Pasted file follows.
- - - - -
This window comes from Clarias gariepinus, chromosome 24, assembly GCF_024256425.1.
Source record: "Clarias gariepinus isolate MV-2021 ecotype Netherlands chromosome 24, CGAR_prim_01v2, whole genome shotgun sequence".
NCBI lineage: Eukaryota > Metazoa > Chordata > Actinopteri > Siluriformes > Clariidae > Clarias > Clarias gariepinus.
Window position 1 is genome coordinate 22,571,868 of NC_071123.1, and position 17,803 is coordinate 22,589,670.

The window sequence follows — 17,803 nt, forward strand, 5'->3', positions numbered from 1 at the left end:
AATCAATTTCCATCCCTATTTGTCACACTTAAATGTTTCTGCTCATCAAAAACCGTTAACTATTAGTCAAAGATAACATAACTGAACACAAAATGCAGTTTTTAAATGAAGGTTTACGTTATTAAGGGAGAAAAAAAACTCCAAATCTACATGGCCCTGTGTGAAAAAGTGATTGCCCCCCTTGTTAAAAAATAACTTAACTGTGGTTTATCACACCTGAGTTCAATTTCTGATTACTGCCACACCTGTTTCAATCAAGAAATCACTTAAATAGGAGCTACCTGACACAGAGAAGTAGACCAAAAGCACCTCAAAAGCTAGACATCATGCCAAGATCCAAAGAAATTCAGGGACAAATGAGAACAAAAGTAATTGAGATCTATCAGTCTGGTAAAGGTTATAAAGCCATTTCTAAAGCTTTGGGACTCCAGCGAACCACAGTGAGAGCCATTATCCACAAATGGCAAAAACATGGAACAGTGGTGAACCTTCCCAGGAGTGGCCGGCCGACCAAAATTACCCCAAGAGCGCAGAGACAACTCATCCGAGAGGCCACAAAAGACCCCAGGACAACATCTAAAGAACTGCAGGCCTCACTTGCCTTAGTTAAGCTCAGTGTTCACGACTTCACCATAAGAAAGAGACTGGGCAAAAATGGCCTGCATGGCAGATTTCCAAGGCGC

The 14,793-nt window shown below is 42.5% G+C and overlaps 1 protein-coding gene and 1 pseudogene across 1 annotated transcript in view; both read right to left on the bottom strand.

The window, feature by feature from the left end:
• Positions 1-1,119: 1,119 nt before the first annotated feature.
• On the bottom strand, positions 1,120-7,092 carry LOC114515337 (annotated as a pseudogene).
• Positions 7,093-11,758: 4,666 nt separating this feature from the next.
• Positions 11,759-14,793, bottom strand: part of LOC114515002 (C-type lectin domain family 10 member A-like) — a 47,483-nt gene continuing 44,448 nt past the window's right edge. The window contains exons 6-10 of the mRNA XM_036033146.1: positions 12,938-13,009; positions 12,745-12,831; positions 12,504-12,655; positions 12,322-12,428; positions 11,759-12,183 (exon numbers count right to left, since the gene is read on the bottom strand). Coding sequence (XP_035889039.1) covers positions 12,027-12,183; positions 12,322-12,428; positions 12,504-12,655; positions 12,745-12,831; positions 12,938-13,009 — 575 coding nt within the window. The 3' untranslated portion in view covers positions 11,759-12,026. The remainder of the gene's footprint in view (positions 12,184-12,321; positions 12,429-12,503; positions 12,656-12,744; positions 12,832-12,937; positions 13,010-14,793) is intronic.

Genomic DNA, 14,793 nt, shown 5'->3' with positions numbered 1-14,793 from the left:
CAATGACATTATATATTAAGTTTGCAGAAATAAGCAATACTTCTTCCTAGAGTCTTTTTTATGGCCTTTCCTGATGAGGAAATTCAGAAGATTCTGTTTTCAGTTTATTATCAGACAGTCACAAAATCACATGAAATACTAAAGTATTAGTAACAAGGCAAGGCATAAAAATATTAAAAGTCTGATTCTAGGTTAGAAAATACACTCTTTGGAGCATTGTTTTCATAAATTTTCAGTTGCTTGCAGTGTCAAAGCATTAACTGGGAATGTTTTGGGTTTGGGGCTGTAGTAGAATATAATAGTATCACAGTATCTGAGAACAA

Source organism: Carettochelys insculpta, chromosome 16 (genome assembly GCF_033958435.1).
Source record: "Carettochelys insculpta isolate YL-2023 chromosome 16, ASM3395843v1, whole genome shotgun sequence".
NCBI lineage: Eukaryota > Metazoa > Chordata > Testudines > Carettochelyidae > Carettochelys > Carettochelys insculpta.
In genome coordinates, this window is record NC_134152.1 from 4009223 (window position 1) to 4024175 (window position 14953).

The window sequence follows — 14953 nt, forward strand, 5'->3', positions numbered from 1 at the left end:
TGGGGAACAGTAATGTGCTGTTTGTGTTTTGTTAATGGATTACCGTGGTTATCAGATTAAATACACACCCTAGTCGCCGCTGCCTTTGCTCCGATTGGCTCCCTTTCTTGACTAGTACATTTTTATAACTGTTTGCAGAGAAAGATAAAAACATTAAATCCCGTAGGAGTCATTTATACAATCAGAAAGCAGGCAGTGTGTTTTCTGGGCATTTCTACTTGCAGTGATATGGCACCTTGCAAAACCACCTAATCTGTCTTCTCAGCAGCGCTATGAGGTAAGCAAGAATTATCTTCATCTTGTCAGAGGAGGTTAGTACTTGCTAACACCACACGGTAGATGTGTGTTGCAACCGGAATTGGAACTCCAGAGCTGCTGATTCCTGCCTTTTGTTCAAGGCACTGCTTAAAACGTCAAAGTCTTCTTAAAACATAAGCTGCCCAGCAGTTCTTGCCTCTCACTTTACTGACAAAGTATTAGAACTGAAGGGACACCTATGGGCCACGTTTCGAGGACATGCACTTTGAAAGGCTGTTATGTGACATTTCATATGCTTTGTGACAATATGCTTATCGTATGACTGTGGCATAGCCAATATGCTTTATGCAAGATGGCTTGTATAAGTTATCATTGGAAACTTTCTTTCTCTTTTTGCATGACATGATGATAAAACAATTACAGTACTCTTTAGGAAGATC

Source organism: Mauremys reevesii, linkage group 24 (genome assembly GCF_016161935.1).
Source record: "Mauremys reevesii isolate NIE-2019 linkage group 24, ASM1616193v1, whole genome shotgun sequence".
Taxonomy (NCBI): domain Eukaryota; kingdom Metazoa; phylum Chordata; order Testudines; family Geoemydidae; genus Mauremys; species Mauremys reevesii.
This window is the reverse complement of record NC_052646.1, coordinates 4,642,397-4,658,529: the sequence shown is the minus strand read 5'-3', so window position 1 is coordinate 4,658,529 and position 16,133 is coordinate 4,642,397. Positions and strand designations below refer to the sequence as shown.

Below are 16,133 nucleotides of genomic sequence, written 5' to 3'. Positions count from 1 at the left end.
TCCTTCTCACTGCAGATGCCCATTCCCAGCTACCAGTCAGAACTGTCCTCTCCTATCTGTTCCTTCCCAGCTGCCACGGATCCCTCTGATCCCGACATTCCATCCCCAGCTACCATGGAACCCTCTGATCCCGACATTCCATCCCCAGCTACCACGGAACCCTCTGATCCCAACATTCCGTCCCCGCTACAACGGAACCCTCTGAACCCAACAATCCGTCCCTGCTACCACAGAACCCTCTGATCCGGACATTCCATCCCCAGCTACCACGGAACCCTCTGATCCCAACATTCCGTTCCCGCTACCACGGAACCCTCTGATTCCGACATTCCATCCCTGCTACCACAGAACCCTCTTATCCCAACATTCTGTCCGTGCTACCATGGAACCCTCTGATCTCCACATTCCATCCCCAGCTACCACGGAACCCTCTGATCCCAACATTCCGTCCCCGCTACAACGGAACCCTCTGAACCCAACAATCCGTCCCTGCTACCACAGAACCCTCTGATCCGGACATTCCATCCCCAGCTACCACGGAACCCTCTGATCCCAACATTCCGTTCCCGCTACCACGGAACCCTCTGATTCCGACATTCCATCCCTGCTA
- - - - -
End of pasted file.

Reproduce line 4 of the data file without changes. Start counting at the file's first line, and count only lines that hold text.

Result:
Window position 1 is genome coordinate 22,571,868 of NC_071123.1, and position 17,803 is coordinate 22,589,670.